None of us have our maps out as we all know this bit of Scotland like the back of our hands. We have fallen naturally into two groups, usually within eye-shot of each other, the fast pair in the front (Emma & Andy) and the rest dragging up the rear. I realise something is wrong when I can hear heavy traffic on a road above us to our right. There is a river flowing towards us on our right. There is a house that I have never seen before. This is bizarre. I ask Phil to pull the map from my rucksack lid, and sure enough we are in The Wrong Place. There is no sign of A&E and so after waiting for their inevitable return to see what was up, which does not materialise, we backtrack to where we should have gone straight ahead on the track over the bridge (that we do not recall) over a river.
Andy will be fine. He goes off on his own all the time. He’ll understand our not turning up.
Anyway. We then spot a riverside path on the map that will cut off a few hundred yards and link up with the minor road to the Mandallays. This is brilliant, except after ten minutes of increasing bush-whacking, the path peters out into stones and riverside bog and then finally to nothing at all. Backtracking once again, we find a new track that leads us to a new foot bridge over the river. The forestry track bridge has gone, which is why we did not spot it - either torn away in a flood or blown up, or taken away by aliens. Whatever the reason, its absence has just added over a mile to our already biggish day. Ho hum.
Phil & I fall upon the Invergarry Hotel and order enormous baguettes and three pints apiece, for valour. Ordinarily, faced with a plateful this size I would have baulked. But not today. Three and a half day out in the muddy wild and this baby was mine! I can thoroughly recommend the Invergarry Hotel’s baguettes.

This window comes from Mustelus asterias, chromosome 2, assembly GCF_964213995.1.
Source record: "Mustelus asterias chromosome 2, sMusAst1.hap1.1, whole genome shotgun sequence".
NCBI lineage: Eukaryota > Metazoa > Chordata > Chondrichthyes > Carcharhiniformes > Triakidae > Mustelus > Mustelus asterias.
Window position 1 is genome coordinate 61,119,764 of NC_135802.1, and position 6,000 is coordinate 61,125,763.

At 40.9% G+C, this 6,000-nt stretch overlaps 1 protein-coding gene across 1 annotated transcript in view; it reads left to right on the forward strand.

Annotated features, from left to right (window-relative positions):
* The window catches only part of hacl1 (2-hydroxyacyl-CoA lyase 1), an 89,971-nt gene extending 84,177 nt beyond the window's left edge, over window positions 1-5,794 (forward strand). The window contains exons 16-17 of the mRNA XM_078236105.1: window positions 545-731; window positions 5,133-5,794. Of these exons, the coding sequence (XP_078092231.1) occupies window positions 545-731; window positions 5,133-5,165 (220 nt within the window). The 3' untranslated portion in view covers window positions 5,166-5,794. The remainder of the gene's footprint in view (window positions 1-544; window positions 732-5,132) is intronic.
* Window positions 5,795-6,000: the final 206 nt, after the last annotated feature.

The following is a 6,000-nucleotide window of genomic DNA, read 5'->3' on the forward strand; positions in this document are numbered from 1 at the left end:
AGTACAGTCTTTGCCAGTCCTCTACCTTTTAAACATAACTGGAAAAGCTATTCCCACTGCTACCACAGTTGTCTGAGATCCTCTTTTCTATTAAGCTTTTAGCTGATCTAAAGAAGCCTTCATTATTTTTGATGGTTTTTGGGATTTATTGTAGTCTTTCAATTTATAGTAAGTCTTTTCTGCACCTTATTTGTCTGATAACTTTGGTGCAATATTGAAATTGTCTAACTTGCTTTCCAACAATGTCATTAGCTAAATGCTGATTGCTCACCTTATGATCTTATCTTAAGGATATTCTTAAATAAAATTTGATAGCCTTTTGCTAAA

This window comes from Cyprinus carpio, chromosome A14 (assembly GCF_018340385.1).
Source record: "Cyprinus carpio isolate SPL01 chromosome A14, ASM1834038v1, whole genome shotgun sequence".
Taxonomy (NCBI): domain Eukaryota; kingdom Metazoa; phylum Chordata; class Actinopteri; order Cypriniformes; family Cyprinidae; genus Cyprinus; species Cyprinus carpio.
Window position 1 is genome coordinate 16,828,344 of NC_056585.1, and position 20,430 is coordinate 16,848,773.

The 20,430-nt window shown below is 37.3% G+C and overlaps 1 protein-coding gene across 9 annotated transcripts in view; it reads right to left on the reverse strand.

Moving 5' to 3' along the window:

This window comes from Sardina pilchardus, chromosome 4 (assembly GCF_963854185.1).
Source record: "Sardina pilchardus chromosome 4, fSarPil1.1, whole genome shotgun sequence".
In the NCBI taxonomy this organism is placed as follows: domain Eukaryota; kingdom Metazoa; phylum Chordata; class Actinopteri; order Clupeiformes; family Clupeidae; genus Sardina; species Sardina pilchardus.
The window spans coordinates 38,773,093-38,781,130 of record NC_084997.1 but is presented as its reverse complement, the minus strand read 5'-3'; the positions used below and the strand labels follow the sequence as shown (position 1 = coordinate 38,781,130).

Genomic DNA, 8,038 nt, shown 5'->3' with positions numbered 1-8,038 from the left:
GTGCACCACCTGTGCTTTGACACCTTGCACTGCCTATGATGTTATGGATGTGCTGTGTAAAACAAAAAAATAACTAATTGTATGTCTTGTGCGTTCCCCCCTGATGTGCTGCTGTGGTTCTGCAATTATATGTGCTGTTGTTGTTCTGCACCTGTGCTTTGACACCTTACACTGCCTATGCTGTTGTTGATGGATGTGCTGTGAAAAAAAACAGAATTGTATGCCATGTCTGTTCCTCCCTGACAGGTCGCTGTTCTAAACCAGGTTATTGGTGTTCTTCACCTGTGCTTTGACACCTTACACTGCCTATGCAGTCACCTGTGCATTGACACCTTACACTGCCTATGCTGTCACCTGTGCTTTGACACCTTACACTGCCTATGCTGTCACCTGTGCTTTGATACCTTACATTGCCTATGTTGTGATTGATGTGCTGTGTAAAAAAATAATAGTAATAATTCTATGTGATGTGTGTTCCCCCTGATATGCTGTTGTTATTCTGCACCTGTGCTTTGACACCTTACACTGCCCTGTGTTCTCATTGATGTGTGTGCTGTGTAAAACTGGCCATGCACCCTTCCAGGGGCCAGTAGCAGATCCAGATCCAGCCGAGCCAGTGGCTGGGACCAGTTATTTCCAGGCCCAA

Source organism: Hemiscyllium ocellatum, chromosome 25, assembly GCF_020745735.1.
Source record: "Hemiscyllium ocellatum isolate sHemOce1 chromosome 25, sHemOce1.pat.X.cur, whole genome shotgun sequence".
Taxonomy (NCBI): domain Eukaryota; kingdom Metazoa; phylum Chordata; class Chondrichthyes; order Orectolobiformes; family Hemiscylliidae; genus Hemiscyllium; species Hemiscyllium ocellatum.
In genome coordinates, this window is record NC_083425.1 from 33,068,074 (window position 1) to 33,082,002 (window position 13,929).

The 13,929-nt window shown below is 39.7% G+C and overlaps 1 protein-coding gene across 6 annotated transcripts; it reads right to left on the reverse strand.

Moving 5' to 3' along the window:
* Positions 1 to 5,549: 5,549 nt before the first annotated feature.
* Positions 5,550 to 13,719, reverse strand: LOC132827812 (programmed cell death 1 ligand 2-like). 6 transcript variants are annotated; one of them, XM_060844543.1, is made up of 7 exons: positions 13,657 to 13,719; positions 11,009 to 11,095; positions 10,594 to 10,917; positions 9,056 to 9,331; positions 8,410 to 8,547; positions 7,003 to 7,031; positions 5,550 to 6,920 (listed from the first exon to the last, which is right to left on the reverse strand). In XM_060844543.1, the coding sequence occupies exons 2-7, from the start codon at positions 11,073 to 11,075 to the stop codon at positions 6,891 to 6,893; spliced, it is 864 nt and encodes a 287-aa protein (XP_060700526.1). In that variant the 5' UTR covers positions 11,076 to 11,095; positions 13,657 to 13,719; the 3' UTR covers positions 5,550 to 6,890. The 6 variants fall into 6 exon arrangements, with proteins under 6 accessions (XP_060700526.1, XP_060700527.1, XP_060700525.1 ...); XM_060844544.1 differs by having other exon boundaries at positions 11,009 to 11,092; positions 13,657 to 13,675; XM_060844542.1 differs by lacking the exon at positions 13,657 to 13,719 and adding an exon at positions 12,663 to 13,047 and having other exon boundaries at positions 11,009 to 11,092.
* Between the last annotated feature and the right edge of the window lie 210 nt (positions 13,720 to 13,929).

After a little while Andy joins us. He is fine. No. Honestly, he is fine about being left in the middle of sod-all explaining to a pretty woman that it was perfectly normal for your mates to leave you in the lurch and that it happens all the time. Then the party gets bigger with the arrival of Alistair and then David Brown. This is all quite lovely and we really don’t want to move from this wonderful place.
ANDY'S PICTURE: WE’RE FEELING MUCH BETTER FOR THAT - CLICK TO ENLARGE
So now we’re joined by Alistair as we trudge, nimbly, I might add, up the ‘A’ road towards Bridge of Oich. It’s still a fine day and waggling your pointy waking poles seems to deter the motorists and truckers. Apart from one, who with nothing coming from the other direction almost wipes us out. He could have had great fun picking Paramo and Osprey out of his radiator grille when he got home.
We make the bridge in good order and pause to take photographs of the swing bridge and the old bridge:
PHIL'S PICTURE: BRIDGE OF OICH – CLICK TO ENLARGE
PHIL'S PICTURE: SWING BRIDGE – CLICK TO ENLARGE
I’ll be honest – there is little pleasure in the last four or five miles along the Caledonian Canal. My knee is starting to bitch like hell and the general knackeredness from the first three days is catching up with me again. Our party is slowing up, but still broadly on our schedule. We take a long break on a pathside bench, and Andy covers his feet in yet more Micropore.
PHIL'S PICTURE OF ANDY'S MICROPORE
Alistair has a phone call to make to his children in Fort Augustus and so zooms off at enormous speed so he can read them bed-time stories. What a lovely man. Then from behind we are overhauled by David Brown. He’s going well.
DAVID BROWN ON THE CALEDONIAN CANAL PATH – CLICK TO ENLARGE
I limp into Fort Augustus completely knackered, dump the rucksack at the B&B and wander down the lock staircase to buy some cheese & wine for tomorrow night’s party. I bump into John & Norma, who both look fresh and relaxed. I feel like a train crash alongside them!
However, a shower, a few coffees, and the washing done and I’m back up to speed again and down to the pub, where the Usual Suspects are gathered. A huge fish & chips later and a few pints and all is well with our world.
At last, we’re back on track.